BofA has been bullish on the muni market for 2019 and its 2% target for the 10-year AAA has already been achieved. On Friday, MMD data showed the 10-year AAA rate came down to 1.92%, while the Bloomberg BVAL is showing a 1.97% low print.

“With a clear economic slowdown and surprisingly dovish central bank postures around the world, we think that the 10-year AAA is moving toward 1.80% or possibly lower this year,” the report said. “A much lower target is possible, but we think the Fed's patience is likely to prolong the process, pushing muni yield declines into 2020.”

CreditSights: Muni market rocks as cash stacks up
The already strong demand for bonds will get a further boost next week when $17.1 billion in April 1 principal payments are returned to investors, which will be the bulk of redemptions for the month, which is expected to total $24.4 billion, according to Patrick Luby, Senior Municipal Strategist at CreditSights.

“Even with the recent decline in yields, this week's new issue calendar, with over 30 loans of $100 million or more and totaling $9.5 billion, is sure to draw buyers in from the sidelines,” he said. “Expected volume drops to just $2.8 billion next week as the strong market performance is good news for bondholders, but investors with money to put to work seem to be struggling to find value because cash appears to be stacking up on the sidelines.”

Luby said the abundance of cash on the sidelines plus the coming acceleration in redemptions in May, June and July may add urgency to buying demand. “For those muni investors seeking at least a 2% yield, the recent rally now means extending out to around 11-years,” he said. “While tactical investors may extend duration in anticipation of positive market technicals in the months ahead, we would expect that most long-term buying demand will be concentrated in the 10- to 15-year part of the curve.”

Luby added that the strong market conditions also provide an opportunity for investors to sell poorly structured bonds, such as those with low coupons or short calls.

He also said that there have now been 11 consecutive weeks of billion dollar plus mutual fund inflows, averaging $2.1 billion per week and that the year-to-date total is over 5 1/2 times last year's total. “It appears that at least part of the flow of new money is being held on the sidelines, because demand for seven-day variable-rate demand obligations has been strong enough to drive rates lower, even as Fed Funds have been steady and one-month LIBOR has risen,” Luby said.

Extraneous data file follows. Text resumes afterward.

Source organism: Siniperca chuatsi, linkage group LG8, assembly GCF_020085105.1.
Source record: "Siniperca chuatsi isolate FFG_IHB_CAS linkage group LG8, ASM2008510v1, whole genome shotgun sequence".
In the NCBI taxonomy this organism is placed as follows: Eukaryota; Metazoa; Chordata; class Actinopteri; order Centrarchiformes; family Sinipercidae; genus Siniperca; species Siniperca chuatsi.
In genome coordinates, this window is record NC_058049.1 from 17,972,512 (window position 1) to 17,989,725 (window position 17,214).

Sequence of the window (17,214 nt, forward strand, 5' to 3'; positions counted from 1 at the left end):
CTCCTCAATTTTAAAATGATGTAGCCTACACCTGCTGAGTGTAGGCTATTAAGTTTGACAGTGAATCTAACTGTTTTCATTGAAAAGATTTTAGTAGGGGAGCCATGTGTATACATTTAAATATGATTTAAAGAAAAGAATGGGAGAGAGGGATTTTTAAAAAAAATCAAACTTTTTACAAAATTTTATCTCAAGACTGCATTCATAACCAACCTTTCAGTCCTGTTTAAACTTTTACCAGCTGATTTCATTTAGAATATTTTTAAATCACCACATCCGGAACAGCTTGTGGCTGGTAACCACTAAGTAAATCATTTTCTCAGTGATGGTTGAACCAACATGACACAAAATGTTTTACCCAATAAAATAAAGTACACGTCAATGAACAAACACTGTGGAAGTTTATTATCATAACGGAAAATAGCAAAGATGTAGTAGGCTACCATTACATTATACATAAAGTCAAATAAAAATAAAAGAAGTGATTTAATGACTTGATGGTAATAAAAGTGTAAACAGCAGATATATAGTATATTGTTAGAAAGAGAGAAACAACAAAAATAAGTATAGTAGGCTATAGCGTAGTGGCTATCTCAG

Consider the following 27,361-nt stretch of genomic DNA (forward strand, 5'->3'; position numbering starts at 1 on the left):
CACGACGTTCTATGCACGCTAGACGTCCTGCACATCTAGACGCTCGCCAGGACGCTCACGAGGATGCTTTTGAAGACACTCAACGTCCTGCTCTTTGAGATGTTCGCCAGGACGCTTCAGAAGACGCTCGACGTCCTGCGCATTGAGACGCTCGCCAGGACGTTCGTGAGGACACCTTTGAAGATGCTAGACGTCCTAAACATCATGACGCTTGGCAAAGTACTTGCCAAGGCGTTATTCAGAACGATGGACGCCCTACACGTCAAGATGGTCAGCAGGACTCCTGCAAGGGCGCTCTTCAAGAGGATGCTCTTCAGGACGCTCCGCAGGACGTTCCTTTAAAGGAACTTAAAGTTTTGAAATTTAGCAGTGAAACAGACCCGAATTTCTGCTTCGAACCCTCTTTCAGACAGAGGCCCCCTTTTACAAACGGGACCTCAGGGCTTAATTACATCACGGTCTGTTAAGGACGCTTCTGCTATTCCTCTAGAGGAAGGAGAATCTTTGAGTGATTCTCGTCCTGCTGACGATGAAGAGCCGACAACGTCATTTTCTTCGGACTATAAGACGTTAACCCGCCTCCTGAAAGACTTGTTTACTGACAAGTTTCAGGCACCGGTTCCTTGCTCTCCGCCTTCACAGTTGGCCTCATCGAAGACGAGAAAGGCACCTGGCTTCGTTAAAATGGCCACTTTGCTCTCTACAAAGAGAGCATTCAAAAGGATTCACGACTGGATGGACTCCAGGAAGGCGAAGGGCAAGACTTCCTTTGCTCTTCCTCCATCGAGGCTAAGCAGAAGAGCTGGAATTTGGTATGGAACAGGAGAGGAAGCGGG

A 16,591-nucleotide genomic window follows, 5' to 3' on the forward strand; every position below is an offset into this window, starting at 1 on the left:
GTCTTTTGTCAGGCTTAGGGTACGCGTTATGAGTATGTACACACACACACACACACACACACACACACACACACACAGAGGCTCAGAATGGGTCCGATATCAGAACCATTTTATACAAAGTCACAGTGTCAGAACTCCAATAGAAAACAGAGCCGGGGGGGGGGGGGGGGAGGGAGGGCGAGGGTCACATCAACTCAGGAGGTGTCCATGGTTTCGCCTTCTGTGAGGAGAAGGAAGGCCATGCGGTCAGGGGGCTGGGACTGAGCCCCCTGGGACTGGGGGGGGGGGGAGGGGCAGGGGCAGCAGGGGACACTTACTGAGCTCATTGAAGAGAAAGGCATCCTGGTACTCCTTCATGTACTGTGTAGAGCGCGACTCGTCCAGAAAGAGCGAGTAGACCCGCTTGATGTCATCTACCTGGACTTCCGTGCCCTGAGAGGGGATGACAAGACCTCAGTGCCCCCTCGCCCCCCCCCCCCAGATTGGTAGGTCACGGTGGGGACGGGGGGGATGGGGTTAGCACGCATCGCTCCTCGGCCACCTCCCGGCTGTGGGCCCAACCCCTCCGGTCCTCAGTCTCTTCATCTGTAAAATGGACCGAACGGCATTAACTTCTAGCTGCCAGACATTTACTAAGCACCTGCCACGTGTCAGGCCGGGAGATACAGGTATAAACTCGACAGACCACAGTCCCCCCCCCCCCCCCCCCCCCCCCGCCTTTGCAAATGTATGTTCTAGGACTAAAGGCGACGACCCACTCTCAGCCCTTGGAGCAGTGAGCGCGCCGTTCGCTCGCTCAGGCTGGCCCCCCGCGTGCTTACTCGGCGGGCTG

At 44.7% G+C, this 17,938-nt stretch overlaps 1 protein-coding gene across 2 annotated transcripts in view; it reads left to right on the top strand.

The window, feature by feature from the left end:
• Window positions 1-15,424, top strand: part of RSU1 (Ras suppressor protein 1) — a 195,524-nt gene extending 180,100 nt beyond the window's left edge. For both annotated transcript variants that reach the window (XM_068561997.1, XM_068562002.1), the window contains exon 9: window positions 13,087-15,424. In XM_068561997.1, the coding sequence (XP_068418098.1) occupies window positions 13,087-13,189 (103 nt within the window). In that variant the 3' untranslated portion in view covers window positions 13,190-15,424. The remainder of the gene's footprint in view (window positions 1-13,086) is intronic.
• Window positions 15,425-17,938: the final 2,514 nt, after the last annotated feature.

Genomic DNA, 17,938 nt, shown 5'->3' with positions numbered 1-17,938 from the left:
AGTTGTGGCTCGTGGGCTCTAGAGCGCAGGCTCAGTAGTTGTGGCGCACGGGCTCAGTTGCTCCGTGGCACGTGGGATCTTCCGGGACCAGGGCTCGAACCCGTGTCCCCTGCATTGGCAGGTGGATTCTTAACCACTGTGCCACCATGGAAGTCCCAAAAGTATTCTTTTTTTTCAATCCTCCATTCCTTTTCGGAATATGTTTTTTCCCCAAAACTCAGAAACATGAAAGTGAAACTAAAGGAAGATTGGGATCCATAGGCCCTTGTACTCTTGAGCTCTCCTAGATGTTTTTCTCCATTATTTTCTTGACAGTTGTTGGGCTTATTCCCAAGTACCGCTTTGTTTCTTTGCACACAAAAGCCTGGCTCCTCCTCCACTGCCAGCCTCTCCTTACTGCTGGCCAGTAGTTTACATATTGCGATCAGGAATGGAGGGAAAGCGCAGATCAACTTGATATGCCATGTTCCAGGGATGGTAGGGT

Secondary market
Munis were mostly stronger on the MBIS benchmark scale Monday, which showed yields rising less than one basis point in the 10-year maturity while falling two basis points in the 30-year maturity. High-grade munis were also mostly stronger, with yields rising one basis point in the 10-year maturity and falling one basis point in the 30-year maturity.

On Refinitiv Municipal Market Data’s AAA benchmark scale, the yield on the 10-year GO muni dropped two basis points while the yield on the 30-year muni also declined by two basis points.

The 10-year muni-to-Treasury ratio was calculated at 78.5% while the 30-year muni-to-Treasury ratio stood at 92.4%, according to MMD.

Treasuries were stronger as stocks traded down.

“The ICE Muni Yield Curve is 1.5 bps lower for the 15- through 30-year maturities. Yields were significantly lower at the end of last week,” ICE Data Services said in a Monday Comment. “The high-yield and tobacco segments are quiet and unchanged today. The taxable sector is 2.8 bps lower in yield in the five-year maturity. Puerto Rico is also unchanged.”

Previous session's activity
The MSRB reported 33,779 trades Friday on volume of $10.59 billion. California, Texas and New York, California and Texas were most traded, with the Golden State taking 17.548% of the market, the Lone Star State taking 11.255% and the Empire State taking 8.325%. The most actively traded issue was the California EFA Series 2019 V-1 revenue 5s of 2049 which traded 45 times on volume of $106.36 million.

Week's actively traded issues
Revenue bonds comprised 54.52% of total new issuance in the week ended March 22, down from 55.28% in the prior week, according to IHS Markit. General obligation bonds were 40.84%, up from 39.94%, while taxable bonds accounted for 4.64%, down from 4.78%.
Some of the most actively traded munis by type were from Puerto Rico and California issuers. In the GO bond sector, the Puerto Rico 8s of 2035 traded 23 times. In the revenue bond sector, the Puerto Rico Sales Tax Financing Corp. 5s of 2058 traded 60 times. In the taxable bond sector, the Regents of the University of California 3.349s of 2029 traded 24 times.

Treasury auctions discount rate bills
Tender rates for the Treasury Department's latest 91-day and 182-day discount bills were mixed, as the $48 billion of three-months incurred a 2.410% high rate, unchanged from 2.410% the prior week, and the $39 billion of six-months incurred a 2.415% high rate, off from 2.450% the week before.

Coupon equivalents were 2.465% and 2.486%, respectively. The price for the 91s was 99.390806 and that for the 182s was 98.779083.

The median bid on the 91s was 2.380%. The low bid was 2.360%. Tenders at the high rate were allotted 83.84%. The bid-to-cover ratio was 2.87.

The median bid for the 182s was 2.390%. The low bid was 2.360%. Tenders at the high rate were allotted 69.26%. The bid-to-cover ratio was 2.88.

Gary E. Siegel contributed to this report.

Data appearing in this article from Municipal Bond Information Services, including the MBIS municipal bond index, is available on The Bond Buyer Data Workstation. Click here for a brief tour of the Workstation, or contact Ziad Saba at 212-803-6079 for more information.